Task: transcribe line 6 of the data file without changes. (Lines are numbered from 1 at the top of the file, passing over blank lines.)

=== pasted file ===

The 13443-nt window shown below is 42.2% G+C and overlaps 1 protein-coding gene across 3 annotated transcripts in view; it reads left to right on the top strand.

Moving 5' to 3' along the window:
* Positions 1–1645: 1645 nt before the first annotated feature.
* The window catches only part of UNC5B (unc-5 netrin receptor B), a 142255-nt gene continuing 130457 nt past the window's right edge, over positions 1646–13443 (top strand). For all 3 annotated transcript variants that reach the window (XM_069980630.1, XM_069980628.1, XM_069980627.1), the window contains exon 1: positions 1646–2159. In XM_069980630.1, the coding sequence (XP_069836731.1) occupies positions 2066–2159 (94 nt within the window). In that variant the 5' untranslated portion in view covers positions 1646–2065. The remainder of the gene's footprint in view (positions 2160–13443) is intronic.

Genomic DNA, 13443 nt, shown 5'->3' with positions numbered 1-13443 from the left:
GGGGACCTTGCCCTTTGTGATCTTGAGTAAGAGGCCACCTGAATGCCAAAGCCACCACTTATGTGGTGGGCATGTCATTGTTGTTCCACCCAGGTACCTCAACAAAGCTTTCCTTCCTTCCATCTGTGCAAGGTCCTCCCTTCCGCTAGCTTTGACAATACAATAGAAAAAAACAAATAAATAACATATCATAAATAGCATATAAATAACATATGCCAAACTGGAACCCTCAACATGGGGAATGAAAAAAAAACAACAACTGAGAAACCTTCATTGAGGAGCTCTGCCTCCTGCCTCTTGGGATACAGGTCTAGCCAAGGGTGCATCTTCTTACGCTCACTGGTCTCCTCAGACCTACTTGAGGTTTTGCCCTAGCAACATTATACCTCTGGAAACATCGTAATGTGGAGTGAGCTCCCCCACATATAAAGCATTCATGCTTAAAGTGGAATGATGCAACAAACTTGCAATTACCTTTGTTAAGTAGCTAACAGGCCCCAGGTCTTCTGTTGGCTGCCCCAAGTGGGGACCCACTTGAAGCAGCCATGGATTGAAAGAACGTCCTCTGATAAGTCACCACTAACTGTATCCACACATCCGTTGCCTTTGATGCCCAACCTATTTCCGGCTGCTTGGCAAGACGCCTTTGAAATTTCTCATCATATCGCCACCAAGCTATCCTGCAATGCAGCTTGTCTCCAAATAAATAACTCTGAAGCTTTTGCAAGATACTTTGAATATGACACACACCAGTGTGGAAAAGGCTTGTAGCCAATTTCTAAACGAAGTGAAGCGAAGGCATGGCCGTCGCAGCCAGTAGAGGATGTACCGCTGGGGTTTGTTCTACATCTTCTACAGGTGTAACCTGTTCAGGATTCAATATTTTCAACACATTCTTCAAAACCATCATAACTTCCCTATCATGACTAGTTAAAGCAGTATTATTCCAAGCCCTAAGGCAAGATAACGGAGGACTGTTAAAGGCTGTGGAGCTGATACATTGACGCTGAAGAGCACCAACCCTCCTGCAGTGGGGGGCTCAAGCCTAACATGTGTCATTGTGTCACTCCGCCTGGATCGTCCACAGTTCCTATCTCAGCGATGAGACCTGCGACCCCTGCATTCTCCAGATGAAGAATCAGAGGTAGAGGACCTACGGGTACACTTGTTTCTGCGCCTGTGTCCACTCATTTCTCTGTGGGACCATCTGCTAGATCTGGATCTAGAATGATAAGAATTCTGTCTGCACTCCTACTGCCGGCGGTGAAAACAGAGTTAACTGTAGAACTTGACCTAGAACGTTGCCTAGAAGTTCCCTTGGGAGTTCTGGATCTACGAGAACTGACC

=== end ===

GGGGACCTTGCCCTTTGTGATCTTGAGTAAGAGGCCACCTGAATGCCAAAGCCACCACTTATGTGGTGGGCATGTCATTGTTGTTCCACCCAGGTACCTCAACAAAGCTTTCCTTCCTTCCATCTGTGCAAGGTCCTCCCTTCCGCTAGCTTTGACAATACAATAGAAAAAAACAAATAAATAACATATCATAAATAGCATATAAATAACATATGCCAAACTGGAACCCTCAACATGGGGAATGAAAAAAAAACAACAACTGAGAAACCTTCATTGAGGAGCTCTGCCTCCTGCCTCTTGGGATACAGGTCTAGCCAAGGGTGCATCTTCTTACGCTCACTGGTCTCCTCAGACCTACTTGAGGTTTTGCCCTAGCAACATTATACCTCTGGAAACATCGTAATGTGGAGTGAGCTCCCCCACATATAAAGCATTCATGCTTAAAGTGGAATGATGCAACAAACTTGCAATTACCTTTGTTAAGTAGCTAACAGGCCCCAGGTCTTCTGTTGGCTGCCCCAAGTGGGGACCCACTTGAAGCAGCCATGGATTGAAAGAACGTCCTCTGATAAGTCACCACTAACTGTATCCACACATCCGTTGCCTTTGATGCCCAACCTATTTCCGGCTGCTTGGCAAGACGCCTTTGAAATTTCTCATCATATCGCCACCAAGCTATCCTGCAATGCAGCTTGTCTCCAAATAAATAACTCTGAAGCTTTTGCAAGATACTTTGAATATGACACACACCAGTGTGGAAAAGGCTTGTAGCCAATTTCTAAACGAAGTGAAGCGAAGGCATGGCCGTCGCAGCCAGTAGAGGATGTACCGCTGGGGTTTGTTCTACATCTTCTACAGGTGTAACCTGTTCAGGATTCAATATTTTCAACACATTCTTCAAAACCATCATAACTTCCCTATCATGACTAGTTAAAGCAGTATTATTCCAAGCCCTAAGGCAAGATAACGGAGGACTGTTAAAGGCTGTGGAGCTGATACATTGACGCTGAAGAGCACCAACCCTCCTGCAGTGGGGGGCTCAAGCCTAACATGTGTCATTGTGTCACTCCGCCTGGATCGTCCACAGTTCCTATCTCAGCGATGAGACCTGCGACCCCTGCATTCTCCAGATGAAGAATCAGAGGTAGAGGACCTACGGGTACACTTGTTTCTGCGCCTGTGTCCACTCATTTCTCTGTGGGACCATCTGCTAGATCTGGATCTAGAATGATAAGAATTCTGTCTGCACTCCTACTGCCGGCGGTGAAAACAGAGTTAACTGTAGAACTTGACCTAGAACGTTGCCTAGAAGTTCCCTTGGGAGTTCTGGATCTACGAGAACTGACC